A woman whose fury about her daughter’s homework assignment about residential schools drew national headlines last fall is leading a solidarity march this weekend in Abbotsford to draw attention to the issue of missing and murdered Indigenous women (MMIW) in Canada.
Krista Macinnis is organizing the local event as part of a national endeavour called MMIW Takes Back Canada.
The Abbotsford event starts at noon on Saturday, March 13 at Mill Lake Park (Bourquin Crescent entrance).
Macinnis said participants are encouraged to wear red – the symbolic colour used to bring awareness to the issue of MMIW – and to bring drums. The event will be socially distanced.
Macinnis said she and others are fed up with the issue of MMIW not being a priority with the government.
This weekend’s walk was triggered by the murder of 28-year-old Jana Williams, whose remains were found March 4 on the edge of the Red River in Winnipeg.
Macinnis said the family, who is from the Hollow Water First Nation, has revealed that Williams was six months pregnant and her body was found stuffed in a suitcase.
Macinnis also points to the 2014 murder of Tina Fontaine, 15, who was from the Sagkeeng First Nation in Manitoba. Her body was found wrapped in plastic and a duvet cover in the Red River.
“How many more mothers need to pull their babies out of ditches, suitcases, garbage bags, rivers before this becomes a priority?” Macinnis asked in a TikTok video.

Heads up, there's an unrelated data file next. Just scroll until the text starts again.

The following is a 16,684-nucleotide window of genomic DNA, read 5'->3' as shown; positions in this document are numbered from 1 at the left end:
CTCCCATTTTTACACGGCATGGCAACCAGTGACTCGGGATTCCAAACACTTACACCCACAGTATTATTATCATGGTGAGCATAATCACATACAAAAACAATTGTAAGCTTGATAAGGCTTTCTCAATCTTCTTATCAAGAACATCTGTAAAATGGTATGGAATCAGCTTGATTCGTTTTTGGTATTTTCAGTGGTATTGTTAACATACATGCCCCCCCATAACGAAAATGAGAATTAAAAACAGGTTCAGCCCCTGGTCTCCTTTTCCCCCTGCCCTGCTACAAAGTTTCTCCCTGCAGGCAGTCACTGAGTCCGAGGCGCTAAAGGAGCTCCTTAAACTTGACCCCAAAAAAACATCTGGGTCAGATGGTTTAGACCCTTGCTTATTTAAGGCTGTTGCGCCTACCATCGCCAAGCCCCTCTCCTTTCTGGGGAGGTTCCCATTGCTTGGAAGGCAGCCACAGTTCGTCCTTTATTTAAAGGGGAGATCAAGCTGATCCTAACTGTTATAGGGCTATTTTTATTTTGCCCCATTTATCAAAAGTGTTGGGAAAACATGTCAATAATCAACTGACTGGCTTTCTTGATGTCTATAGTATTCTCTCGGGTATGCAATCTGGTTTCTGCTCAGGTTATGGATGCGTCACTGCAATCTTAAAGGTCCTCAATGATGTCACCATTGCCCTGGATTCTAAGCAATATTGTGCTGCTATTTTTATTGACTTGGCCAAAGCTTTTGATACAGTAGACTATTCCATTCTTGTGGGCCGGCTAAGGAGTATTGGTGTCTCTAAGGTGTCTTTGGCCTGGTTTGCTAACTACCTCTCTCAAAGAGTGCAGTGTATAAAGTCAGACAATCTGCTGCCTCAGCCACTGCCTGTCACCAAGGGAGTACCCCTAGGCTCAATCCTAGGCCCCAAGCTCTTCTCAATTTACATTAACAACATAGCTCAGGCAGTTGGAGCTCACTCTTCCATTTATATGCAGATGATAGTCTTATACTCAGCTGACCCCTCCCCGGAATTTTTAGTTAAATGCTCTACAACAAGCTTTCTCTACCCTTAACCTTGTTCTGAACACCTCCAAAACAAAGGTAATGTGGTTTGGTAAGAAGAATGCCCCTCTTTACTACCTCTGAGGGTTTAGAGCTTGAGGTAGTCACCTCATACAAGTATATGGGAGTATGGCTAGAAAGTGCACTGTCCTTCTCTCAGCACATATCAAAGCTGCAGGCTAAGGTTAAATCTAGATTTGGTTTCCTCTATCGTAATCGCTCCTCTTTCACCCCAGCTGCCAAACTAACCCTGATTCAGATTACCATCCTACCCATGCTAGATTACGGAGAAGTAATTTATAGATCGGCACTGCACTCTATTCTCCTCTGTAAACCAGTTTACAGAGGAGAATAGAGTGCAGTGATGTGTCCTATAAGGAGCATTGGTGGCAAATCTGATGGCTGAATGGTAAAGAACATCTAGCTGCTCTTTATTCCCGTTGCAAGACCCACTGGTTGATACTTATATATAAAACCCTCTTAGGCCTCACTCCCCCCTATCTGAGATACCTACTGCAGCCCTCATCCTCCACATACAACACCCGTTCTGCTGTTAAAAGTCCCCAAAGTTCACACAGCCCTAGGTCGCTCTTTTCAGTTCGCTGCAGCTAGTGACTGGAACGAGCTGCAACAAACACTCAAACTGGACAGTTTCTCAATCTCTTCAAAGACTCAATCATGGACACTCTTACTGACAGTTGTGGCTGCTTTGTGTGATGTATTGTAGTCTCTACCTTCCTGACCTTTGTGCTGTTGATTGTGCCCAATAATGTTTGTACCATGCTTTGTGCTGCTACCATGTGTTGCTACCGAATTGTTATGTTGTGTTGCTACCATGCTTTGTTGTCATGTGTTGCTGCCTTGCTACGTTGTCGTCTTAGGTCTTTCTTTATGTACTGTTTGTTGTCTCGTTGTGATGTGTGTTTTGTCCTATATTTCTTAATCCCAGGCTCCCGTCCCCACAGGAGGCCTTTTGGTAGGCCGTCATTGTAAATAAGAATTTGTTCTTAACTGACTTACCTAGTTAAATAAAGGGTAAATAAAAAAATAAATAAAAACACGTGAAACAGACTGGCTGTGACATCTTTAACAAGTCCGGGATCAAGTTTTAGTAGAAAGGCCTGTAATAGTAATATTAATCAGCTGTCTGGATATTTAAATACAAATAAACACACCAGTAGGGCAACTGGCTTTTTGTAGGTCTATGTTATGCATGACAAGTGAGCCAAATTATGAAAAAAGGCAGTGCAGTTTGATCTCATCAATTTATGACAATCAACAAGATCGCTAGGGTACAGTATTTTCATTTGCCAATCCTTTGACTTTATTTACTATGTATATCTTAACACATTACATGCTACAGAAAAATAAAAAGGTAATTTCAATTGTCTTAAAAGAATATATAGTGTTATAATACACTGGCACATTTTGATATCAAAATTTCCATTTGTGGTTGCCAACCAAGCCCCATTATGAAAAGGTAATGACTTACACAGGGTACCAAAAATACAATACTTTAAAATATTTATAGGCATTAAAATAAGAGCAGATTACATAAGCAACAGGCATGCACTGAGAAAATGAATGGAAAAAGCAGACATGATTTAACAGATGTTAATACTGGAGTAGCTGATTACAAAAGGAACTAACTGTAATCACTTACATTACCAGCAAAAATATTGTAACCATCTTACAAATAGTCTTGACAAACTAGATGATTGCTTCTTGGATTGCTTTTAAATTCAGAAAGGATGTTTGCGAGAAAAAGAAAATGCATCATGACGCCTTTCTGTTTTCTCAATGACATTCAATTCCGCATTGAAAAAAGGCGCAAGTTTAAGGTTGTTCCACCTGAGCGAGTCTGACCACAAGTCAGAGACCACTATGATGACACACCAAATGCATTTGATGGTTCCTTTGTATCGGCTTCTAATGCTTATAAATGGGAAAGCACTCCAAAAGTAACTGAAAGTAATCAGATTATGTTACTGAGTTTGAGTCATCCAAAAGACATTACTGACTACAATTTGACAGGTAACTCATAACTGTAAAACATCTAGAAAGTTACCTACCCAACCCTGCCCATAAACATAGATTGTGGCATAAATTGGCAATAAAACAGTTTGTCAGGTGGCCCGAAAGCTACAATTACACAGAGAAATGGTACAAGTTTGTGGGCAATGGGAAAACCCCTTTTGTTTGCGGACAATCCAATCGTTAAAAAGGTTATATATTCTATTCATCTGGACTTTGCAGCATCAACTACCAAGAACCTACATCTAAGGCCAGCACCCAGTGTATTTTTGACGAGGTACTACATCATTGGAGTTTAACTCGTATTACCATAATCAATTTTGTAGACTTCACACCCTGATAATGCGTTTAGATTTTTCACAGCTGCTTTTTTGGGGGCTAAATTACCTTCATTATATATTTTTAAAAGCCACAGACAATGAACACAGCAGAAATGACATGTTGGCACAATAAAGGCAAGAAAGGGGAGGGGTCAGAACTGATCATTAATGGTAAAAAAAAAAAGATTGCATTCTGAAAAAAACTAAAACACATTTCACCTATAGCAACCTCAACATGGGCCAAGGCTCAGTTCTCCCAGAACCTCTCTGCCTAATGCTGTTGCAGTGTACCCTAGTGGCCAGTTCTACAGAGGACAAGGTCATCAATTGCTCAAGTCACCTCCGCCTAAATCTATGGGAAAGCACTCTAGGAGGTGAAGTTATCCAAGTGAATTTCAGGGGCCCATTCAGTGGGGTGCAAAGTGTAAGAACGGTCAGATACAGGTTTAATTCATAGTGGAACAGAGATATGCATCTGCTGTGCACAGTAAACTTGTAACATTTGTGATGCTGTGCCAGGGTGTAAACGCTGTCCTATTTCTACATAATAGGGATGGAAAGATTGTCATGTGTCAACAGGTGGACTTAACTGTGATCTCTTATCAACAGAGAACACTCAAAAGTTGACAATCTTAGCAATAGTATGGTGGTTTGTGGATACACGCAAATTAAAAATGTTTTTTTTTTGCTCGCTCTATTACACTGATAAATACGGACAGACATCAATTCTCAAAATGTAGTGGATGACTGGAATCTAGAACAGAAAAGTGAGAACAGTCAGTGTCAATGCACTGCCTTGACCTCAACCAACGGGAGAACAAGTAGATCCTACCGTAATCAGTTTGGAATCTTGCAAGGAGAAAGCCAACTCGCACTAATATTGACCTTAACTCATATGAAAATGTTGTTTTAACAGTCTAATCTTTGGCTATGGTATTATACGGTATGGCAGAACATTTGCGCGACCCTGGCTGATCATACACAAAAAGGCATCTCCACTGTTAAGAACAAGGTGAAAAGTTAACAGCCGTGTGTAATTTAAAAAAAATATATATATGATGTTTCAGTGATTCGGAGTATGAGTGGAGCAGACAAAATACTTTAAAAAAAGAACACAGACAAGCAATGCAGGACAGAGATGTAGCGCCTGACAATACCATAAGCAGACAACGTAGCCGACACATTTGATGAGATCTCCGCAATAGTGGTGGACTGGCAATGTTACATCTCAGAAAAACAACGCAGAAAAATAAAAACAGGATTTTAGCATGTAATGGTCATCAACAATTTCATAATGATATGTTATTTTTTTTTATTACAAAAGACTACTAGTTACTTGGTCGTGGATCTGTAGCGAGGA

“Could you imagine finding your child like that? Nothing about this is right or OK. No more stolen sisters!”
Macinnis said there needs to be more awareness and acknowledgement, particularly from police and government, that Indigenous women are 10 times more likely to go missing than non-Indigenous women and that they are being murdered.
She said the march this weekend is a way for people to “stand in solidarity with our stolen sisters.”
Macinnis drew national attention last November when she spoke out about her daughter, who is in Grade 6 at W.A. Fraser Middle School, receiving a homework assignment to list five positive stories about residential schools.
Macinnis went public with the issue, and this resulted in an apology from the Abbotsford school district and the school principal, as well as from the teacher involved.
Macinnis said she has no hard feelings toward the teacher.
“I think she’s a very delightful person. Her and I were able to reconcile. She’s great, and she has gone above and beyond to educate herself about these issues now. For her, this really was racism fueled by ignorance,” she said.
Macinnis said the deeper problem lies with the Ministry of Education, which she said “has dropped the ball on properly educating our past generations on the truth about Canada and the genocide of the First Nations people and residential schools.”
“Because of that, we have so many generations … that don’t know what residential schools are, when they’re in their own backyard.”
Macinnis said the teacher came up with the assignment from ministry curriculum posted online, but, as far as she knows, nothing has been done to remove or adapt the information.
“There was no actual recognition from the Ministry of Education that, hey, yes, we are outdated in our curriculum and in our practices, and we need to do a better job of educating our educators about residential schools and with being gentle while teaching these things.”
Anyone who wants more information about this weekend’s walk or who is interested in other Indigenous issues can contact Macinnis at firstname.lastname@example.org. She also posts regularly on TikTok at lucid_cupid143.